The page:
Microsoft’s ChatGPT-Powered Bing Caught Making Things Up

3 min read

This article is for general information purposes only and isn’t intended to be financial product advice. You should always obtain your own independent advice before making any financial decisions. The Chainsaw and its contributors aren’t liable for any decisions based on this content.



Having fun with Bing? Don’t worry if you haven’t even heard of it. Microsoft is evidently trying to resurrect the troubled search engine from the dead. Swiftly after the tech titan announced that it will pour billions into OpenAI, it has now integrated ChatGPT — the hit AI chatbot — into Bing, in an effort to bring the search engine back to life.

Amazing! Revolutionary! Google killer? Not so fast. Someone noticed that in one demo video, Bing actually messed things up in a big way. Simply put, it made things up and seemingly fabricated company financials out of thin air. Seriously.

It was tech enthusiast Dmitri Brereton who first noted these grave mistakes on his Substack, later taking to Twitter to share his findings.

It’s pretty awful stuff, but here’s the most egregious examples that Brereton outlined.

Exhibit A: Made up descriptions about a best-selling pet vacuum

This is a PSA for all the cat and dog lovers out there. Brereton pointed out that in the demo, Bing displayed a result for a pet vacuum named “Bissell Pet Hair Eraser Pet Vacuum” – what a mouthful.

Brereton highlights that the product is described by Bing as having “limited suction power”, “noisy”, and “may scare some pets.” However, he says the cited sources do not mention these features.

Screenshot of the Bing presentation on the Bissell Pet Hair Eraser. Source:Dmitri Brereton

1 + 1 = 3. That’s what this is.

Exhibit B: Made mistakes about clothing company GAP’s financial statements

Brereton stresses that perhaps the “worst mistake” made by Microsoft Bing’s ChatGPT browser is that it can’t even do basic math.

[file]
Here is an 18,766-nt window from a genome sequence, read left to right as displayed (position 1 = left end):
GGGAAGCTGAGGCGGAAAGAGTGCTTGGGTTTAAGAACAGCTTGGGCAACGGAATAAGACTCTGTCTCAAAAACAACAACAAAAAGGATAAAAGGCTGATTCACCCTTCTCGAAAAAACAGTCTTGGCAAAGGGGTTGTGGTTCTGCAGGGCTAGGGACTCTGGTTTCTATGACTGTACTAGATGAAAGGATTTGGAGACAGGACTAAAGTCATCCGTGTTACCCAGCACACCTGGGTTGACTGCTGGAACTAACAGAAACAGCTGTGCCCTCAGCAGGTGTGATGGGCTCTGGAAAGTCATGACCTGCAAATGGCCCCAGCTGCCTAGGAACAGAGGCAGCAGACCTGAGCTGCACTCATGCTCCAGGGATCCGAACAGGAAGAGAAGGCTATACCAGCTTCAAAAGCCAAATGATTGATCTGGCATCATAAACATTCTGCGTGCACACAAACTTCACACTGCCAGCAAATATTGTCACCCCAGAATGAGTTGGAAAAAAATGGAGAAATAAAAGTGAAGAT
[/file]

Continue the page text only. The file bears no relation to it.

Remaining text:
You know the clothing company GAP? Bing was asked to provide a summary of GAP’s financial position for Q3, 2022. Here’s what it produced:

“Gap Inc. reported operating margin of 5.9%, adjusted for impairment charges and restructuring costs, and diluted earnings per share of $0.42, adjusted for impairment charges, restructuring costs, and tax impacts.

And apparently, the numbers are made up! Nice one. On top of that, Bing elaborated:

“Gap Inc. reaffirmed its full year fiscal 2022 guidance, expecting net sales growth in the low double digits, operating margin of about 7%, and diluted earnings per share of $1.60 to $1.75.”

But Brereton compared this to the original report, and noted that he did not see any mention of the sort. This means Bing “either got that from a separate document, or made it up completely.”

The ChatGPT-enabled browser result. Source: Dmitri Brereton

My head hurts.

Google’s Bard has company now

This means that it’s not just Google that dropped the ball with its AI launch. Last week, in a rush to push out its AI chatbot ‘Bard’, it made a factual error about the James Webb Space Telescope. That mistake cost the company a cool US$100 billion in market capitalisation as the stock price plummeted.

So why didn’t Microsoft receive as much blowback as Google? Nobody knows for sure why, but Microsoft is lucky that its mistake didn’t burn their stock price.

Is Microsoft’s Bing Still Active?

ChatGPT-powered Microsoft Bing is still live and ready for you to manoeuvre. As of writing, some Twitter users report that they still need to be put on a waitlist for Bing.

Well, considering that it made such elementary mistakes, I wouldn’t be too excited about it. 

Is Microsoft Bing Safer Than Google?

Considering that both Microsoft and Google have had rocky starts with their AI products, who is to say which is safer? It’s almost certainly too soon to tell.

Shoutout to Brereton for helping keep the big tech giants on their toes. Excellent work!

The Chainsaw has reached out to Microsoft for comment.